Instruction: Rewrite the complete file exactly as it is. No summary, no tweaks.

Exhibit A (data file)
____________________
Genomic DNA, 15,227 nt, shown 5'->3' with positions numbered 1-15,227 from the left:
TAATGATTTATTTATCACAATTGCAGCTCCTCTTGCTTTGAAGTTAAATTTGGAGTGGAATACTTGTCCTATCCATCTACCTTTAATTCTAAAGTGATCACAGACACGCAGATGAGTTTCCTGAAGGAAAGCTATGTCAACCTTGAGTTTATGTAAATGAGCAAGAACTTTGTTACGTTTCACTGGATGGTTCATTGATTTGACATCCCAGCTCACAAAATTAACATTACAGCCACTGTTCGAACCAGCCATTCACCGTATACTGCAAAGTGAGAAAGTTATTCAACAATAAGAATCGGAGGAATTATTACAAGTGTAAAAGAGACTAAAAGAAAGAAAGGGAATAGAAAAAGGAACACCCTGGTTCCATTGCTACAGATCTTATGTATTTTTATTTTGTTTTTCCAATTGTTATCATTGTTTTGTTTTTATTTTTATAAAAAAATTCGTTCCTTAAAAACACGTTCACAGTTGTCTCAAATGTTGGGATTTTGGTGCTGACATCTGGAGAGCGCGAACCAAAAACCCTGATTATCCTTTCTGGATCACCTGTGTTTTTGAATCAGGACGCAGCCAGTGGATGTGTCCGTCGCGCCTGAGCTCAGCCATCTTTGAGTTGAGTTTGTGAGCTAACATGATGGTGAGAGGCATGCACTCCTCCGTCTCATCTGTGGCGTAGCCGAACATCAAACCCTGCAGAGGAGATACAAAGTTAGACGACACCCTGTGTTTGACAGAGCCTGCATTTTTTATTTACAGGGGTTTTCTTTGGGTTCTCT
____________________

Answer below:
Genomic DNA, 15,227 nt, shown 5'->3' with positions numbered 1-15,227 from the left:
TAATGATTTATTTATCACAATTGCAGCTCCTCTTGCTTTGAAGTTAAATTTGGAGTGGAATACTTGTCCTATCCATCTACCTTTAATTCTAAAGTGATCACAGACACGCAGATGAGTTTCCTGAAGGAAAGCTATGTCAACCTTGAGTTTATGTAAATGAGCAAGAACTTTGTTACGTTTCACTGGATGGTTCATTGATTTGACATCCCAGCTCACAAAATTAACATTACAGCCACTGTTCGAACCAGCCATTCACCGTATACTGCAAAGTGAGAAAGTTATTCAACAATAAGAATCGGAGGAATTATTACAAGTGTAAAAGAGACTAAAAGAAAGAAAGGGAATAGAAAAAGGAACACCCTGGTTCCATTGCTACAGATCTTATGTATTTTTATTTTGTTTTTCCAATTGTTATCATTGTTTTGTTTTTATTTTTATAAAAAAATTCGTTCCTTAAAAACACGTTCACAGTTGTCTCAAATGTTGGGATTTTGGTGCTGACATCTGGAGAGCGCGAACCAAAAACCCTGATTATCCTTTCTGGATCACCTGTGTTTTTGAATCAGGACGCAGCCAGTGGATGTGTCCGTCGCGCCTGAGCTCAGCCATCTTTGAGTTGAGTTTGTGAGCTAACATGATGGTGAGAGGCATGCACTCCTCCGTCTCATCTGTGGCGTAGCCGAACATCAAACCCTGCAGAGGAGATACAAAGTTAGACGACACCCTGTGTTTGACAGAGCCTGCATTTTTTATTTACAGGGGTTTTCTTTGGGTTCTCT